I have a system where some clients communicate with a server. every client has its own name and role and some other parameters that sends these info to the server in every message and the server uses those info somehow...
All communications are encrypted with symmetric keys. I have a master key that only I and the server know it. A client's key is derived from the master key this way:

client1_key=hkdf(16, MASTER_KEY, 'client1')

a client sends its encrypted messages to the server along its name/key ID, so the server can reconstruct the client's encryption key from the master key and the client name and decrypt the message. Other info like client's role are contained within the encrypted part because I wanted to reveal only the minimum/absolutely necessary information in clear text communication.

a problem here is that with this scheme, a client can claim, with the exception of its own name, other parameters that don't really belong to is. e.g. it can send any role it wants to the server and the server has no way to verify that those parameters are relevant to that specific client.

my solution to this problem was generating an HMAC over all restricted parameters and sending it alogn the other info (client name and encrypted message) to the server by every client. so each client receives its own key and the accompanying hmac that restricts the key use:

key_use_hmac=hmac_sha256(MASTER_KEY, client_name||client_role||another_parameter...)

then at the server this hmac is recalculated after extracting the client's parameters from its decrypted message and compared with that sent along the message by that client, if they match, the message is accepted, else the message is rejected.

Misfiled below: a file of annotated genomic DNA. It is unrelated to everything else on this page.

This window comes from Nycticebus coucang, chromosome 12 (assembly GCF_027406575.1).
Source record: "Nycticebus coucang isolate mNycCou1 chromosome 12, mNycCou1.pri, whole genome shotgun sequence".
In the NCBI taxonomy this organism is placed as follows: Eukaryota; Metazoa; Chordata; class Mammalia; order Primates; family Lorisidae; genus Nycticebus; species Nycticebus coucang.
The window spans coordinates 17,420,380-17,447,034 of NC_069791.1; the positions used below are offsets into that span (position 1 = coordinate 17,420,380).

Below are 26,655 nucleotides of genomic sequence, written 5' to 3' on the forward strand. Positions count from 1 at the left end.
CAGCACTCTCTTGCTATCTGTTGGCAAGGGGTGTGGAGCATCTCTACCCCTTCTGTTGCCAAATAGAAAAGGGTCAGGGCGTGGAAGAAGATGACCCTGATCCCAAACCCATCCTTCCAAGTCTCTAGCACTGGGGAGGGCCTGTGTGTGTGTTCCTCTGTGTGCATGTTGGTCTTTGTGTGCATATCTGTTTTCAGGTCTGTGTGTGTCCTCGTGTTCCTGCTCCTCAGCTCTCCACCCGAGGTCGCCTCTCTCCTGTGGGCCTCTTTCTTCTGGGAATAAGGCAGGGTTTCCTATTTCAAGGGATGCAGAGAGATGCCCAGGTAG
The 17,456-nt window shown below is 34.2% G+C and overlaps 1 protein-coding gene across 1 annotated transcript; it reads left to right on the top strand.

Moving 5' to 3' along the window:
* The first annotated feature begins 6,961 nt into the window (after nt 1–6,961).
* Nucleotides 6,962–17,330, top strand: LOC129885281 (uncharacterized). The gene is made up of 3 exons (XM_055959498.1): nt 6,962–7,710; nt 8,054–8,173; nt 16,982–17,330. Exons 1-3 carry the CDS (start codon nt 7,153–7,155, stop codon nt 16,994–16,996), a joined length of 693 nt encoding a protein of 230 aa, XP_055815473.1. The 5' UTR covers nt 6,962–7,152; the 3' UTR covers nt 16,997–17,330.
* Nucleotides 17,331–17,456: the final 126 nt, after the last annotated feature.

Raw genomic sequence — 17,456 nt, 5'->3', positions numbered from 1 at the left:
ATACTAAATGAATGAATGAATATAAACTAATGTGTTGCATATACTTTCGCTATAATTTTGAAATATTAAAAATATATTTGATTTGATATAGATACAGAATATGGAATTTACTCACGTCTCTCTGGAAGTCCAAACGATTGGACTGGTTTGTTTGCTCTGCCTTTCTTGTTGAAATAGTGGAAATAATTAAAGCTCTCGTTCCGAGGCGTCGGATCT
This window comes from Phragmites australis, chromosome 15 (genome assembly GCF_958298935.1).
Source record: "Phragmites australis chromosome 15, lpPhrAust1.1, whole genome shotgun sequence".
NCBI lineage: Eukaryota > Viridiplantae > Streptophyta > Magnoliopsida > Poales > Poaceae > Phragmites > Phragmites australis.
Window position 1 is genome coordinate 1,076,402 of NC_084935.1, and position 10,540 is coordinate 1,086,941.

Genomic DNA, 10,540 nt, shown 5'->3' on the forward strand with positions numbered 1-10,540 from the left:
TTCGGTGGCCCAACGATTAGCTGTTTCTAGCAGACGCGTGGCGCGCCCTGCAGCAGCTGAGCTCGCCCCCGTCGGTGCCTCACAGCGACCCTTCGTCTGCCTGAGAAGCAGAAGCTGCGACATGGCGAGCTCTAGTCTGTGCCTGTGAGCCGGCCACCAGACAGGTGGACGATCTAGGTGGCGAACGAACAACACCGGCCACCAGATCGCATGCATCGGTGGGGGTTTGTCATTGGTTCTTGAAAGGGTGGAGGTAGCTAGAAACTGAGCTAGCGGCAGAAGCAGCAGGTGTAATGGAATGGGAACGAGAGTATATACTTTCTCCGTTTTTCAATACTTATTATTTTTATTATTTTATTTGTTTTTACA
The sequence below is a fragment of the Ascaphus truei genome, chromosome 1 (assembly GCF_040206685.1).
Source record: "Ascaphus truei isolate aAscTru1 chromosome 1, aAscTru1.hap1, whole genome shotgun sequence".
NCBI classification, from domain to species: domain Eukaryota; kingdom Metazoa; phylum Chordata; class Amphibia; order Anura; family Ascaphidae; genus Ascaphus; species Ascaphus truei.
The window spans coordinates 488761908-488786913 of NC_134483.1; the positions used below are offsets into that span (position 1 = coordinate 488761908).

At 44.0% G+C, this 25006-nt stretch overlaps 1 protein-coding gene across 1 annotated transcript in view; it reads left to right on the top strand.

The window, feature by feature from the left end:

an example of a message sent to server by a client:

name=client1, key_use_hmac=xxxx, encrypted_message=xxxxxxxxxxx

only name and key_use_hmac are send in clear text (key_use_hmac could also be sent within the encrypted part, but i thought it is not necessary at all - am i correct?).

I want to know if my scheme is sound enough or not.
thank you!

  • $\begingroup$ Why are you using a home-brewed protocol? Why not use TLS? $\endgroup$
    – stromboli
    May 4, 2017 at 20:20
  • $\begingroup$ @stromboli it's not a home-brewed protocol. I devised it in a garage. $\endgroup$
    – user40602
    May 5, 2017 at 5:42

1 Answer 1


OK, so you have come up with your own key-authorization and transport encryption scheme.

The key authorization scheme is fine and and quite a standard solution. A similar approach is used on the web to ensure the user doesn't forge certain cookies.

The per-client key derivation and key management also looks good, but for the encryption there's a better solution than "plain" encryption:
TLS-PSK. (Transport Layer Security with Pre-Shared Keys)
In this case the client can claim an identity during the handshake and confirm it by owning and using the assigned pre-shared key. As a bonus the TLS implementation will take care of all the replay-protection and authentication issues and you will only leak the absolut minimal information during the handshake: the client's name. As an additional bonus you can combine PSK with ephemeral Diffie-Hellman ([EC]DHE) to gain forward secrecy and don't get your sessions' secrecy compromised just because the MASTER_KEY has been leaked at a later point in time.

  • $\begingroup$ My server is on a shared host, so I think it is not possible for me to use TLS-PSK. My program exchanges its messages with HTTP-POST method; No need to opening any port on the server or client, No need to obtaining and configuring SSL/TLS staff. Isn't it enough justification? $\endgroup$
    – user40602
    May 5, 2017 at 9:33
  • $\begingroup$ @user40602 you really want to do this over standard TLS then because otherwise you are likely vulnerable to replay attacks. $\endgroup$
    – SEJPM
    May 5, 2017 at 12:26
  • $\begingroup$ I have implemented replay prevention already. It was an important time consuming and complex part of my program. I used counters+nonce (a new nonce generated per each installation at both server and client sides). $\endgroup$
    – user40602
    May 5, 2017 at 12:33
  • 1
    $\begingroup$ @user40602 also note that using this on top of (standard, server-authenticated) TLS will also likely give you forward secrecy for free thereby limiting impact if the master key or a derived key gets leaked. $\endgroup$
    – SEJPM
    May 5, 2017 at 12:38

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